Summary

Canoes were made in a number of different ways and this was dictated to an extent by the type of bark that was used to construct the canoe. The canoe is constructed from a single piece of bark that was heated to curve the edges up and both ends of the canoe are raised up. The forward end is shaped like the end of a leaf, curling up in a pointed end. These features are consistent with other extant examples of this type and those illustrated by early European colonisers. The other end of the canoe has a more rounded point. The Bolton canoe illustrates the style of canoes used along the Murray River and surrounding district. On the lower reaches of the Murray it is known as a yuki. The specific type of bark used for this one has not been identified, and is most likely from a River Red Gum however other barks were recorded for making temporary craft in this area. Long poles were used to propel and steer these craft and platforms were made on the hull for fires and there is evidence of charcoal on the upper surface near the centre of the canoe.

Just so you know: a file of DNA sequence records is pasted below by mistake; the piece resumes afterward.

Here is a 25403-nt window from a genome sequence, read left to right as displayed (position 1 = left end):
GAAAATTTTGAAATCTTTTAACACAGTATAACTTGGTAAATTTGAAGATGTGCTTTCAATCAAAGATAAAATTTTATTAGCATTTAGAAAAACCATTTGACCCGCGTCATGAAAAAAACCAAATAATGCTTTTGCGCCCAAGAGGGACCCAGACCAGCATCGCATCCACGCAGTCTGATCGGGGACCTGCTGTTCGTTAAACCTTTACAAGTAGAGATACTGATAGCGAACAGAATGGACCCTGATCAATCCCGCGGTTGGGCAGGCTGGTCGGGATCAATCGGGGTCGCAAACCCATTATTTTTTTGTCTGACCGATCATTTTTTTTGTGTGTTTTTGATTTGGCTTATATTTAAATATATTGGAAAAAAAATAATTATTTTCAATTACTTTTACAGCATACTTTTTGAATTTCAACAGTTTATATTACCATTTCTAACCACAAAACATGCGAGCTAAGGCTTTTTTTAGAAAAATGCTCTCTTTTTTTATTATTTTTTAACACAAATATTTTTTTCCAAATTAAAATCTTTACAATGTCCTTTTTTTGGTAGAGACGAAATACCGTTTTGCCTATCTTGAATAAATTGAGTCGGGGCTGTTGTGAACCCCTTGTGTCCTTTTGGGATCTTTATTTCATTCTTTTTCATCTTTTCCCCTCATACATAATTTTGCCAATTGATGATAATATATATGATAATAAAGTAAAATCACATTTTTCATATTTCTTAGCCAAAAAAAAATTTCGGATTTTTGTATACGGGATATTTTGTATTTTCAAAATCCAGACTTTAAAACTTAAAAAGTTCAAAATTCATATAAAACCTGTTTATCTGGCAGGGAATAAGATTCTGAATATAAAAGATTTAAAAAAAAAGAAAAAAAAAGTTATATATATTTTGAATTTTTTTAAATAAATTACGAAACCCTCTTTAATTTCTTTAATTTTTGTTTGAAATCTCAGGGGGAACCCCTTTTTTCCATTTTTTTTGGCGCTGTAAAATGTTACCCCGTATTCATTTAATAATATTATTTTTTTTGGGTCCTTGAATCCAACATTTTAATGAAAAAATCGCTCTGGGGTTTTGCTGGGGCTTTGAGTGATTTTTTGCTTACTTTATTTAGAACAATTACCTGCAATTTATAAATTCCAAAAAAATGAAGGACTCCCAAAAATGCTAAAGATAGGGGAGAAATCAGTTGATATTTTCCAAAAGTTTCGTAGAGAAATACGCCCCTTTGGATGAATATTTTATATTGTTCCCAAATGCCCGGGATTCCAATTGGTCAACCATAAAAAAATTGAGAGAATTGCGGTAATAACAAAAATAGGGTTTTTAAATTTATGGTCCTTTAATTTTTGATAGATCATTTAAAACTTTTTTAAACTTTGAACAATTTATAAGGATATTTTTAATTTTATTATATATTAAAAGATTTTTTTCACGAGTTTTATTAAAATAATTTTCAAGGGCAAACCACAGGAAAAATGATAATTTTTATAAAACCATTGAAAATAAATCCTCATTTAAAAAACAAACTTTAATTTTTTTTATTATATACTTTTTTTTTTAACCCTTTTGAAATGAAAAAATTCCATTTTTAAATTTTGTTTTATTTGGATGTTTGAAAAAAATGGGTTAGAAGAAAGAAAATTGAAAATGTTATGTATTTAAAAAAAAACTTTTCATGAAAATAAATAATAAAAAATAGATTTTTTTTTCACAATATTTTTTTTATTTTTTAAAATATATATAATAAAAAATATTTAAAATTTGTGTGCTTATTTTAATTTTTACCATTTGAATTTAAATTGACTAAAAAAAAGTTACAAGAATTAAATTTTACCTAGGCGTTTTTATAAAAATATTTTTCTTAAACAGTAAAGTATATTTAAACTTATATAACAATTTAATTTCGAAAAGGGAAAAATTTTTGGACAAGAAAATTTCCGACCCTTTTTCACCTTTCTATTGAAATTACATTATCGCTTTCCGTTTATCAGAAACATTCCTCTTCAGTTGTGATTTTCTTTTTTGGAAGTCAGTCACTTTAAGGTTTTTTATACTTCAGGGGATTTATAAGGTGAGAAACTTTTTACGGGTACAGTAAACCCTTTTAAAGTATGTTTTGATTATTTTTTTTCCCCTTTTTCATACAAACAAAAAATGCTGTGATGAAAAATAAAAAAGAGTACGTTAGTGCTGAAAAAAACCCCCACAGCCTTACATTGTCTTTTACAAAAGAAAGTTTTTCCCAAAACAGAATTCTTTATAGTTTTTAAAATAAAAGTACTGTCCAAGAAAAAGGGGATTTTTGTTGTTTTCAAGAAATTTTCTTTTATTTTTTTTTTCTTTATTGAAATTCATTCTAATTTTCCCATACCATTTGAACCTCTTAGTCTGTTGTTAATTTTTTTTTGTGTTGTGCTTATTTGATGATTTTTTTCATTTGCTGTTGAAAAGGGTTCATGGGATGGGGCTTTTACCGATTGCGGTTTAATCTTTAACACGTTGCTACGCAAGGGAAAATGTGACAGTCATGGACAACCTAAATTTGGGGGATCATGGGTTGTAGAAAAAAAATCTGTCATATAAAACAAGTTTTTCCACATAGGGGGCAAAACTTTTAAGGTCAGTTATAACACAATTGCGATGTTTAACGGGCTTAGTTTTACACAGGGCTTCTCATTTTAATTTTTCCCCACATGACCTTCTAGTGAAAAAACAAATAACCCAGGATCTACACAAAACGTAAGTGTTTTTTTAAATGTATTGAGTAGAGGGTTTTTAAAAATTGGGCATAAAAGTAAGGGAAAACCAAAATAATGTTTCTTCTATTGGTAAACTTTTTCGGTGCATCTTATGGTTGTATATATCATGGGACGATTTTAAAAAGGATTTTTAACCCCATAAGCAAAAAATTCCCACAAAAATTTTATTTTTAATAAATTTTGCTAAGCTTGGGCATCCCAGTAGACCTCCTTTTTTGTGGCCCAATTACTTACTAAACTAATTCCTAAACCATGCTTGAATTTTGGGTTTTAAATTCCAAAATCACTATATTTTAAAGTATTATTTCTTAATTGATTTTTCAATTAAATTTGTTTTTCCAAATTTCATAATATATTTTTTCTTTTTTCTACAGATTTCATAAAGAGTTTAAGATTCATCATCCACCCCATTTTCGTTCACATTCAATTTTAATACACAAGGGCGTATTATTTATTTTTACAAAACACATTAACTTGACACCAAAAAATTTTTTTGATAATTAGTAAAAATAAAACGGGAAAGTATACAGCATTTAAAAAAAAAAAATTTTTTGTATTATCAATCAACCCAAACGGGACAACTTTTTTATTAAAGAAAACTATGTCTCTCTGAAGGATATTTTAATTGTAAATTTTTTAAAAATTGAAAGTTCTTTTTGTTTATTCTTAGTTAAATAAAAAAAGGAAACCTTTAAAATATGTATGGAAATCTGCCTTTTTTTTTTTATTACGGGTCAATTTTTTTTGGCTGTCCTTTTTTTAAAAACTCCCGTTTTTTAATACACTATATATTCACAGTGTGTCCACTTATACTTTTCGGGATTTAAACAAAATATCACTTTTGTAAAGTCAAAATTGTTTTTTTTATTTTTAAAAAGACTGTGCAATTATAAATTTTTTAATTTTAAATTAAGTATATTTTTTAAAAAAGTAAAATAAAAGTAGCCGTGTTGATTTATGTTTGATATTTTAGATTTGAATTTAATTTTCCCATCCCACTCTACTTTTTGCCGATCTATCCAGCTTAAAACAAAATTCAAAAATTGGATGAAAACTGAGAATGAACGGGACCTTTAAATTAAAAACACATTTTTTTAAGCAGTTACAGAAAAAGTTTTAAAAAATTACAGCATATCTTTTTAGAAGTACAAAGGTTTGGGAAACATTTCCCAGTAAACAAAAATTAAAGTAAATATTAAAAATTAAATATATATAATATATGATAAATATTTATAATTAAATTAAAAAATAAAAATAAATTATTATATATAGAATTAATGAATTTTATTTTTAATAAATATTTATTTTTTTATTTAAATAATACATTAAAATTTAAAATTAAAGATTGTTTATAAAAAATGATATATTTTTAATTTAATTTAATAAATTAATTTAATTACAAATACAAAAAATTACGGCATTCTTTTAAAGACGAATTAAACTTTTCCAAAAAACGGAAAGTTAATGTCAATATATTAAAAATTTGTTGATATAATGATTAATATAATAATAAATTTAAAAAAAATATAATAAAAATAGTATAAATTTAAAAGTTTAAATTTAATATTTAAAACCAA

Physical Description

A monohull made from single sheet of bark.

Significance

This is the one of two surviving extant examples of Indigenous canoes from the Murray River that were the last known ones made in the early twentieth century, the other being in the collections of the South Australian Museum. They are thought to have been made around 1900. This canoe is listed on the Australian Register of Historic Vessels (HV000526).

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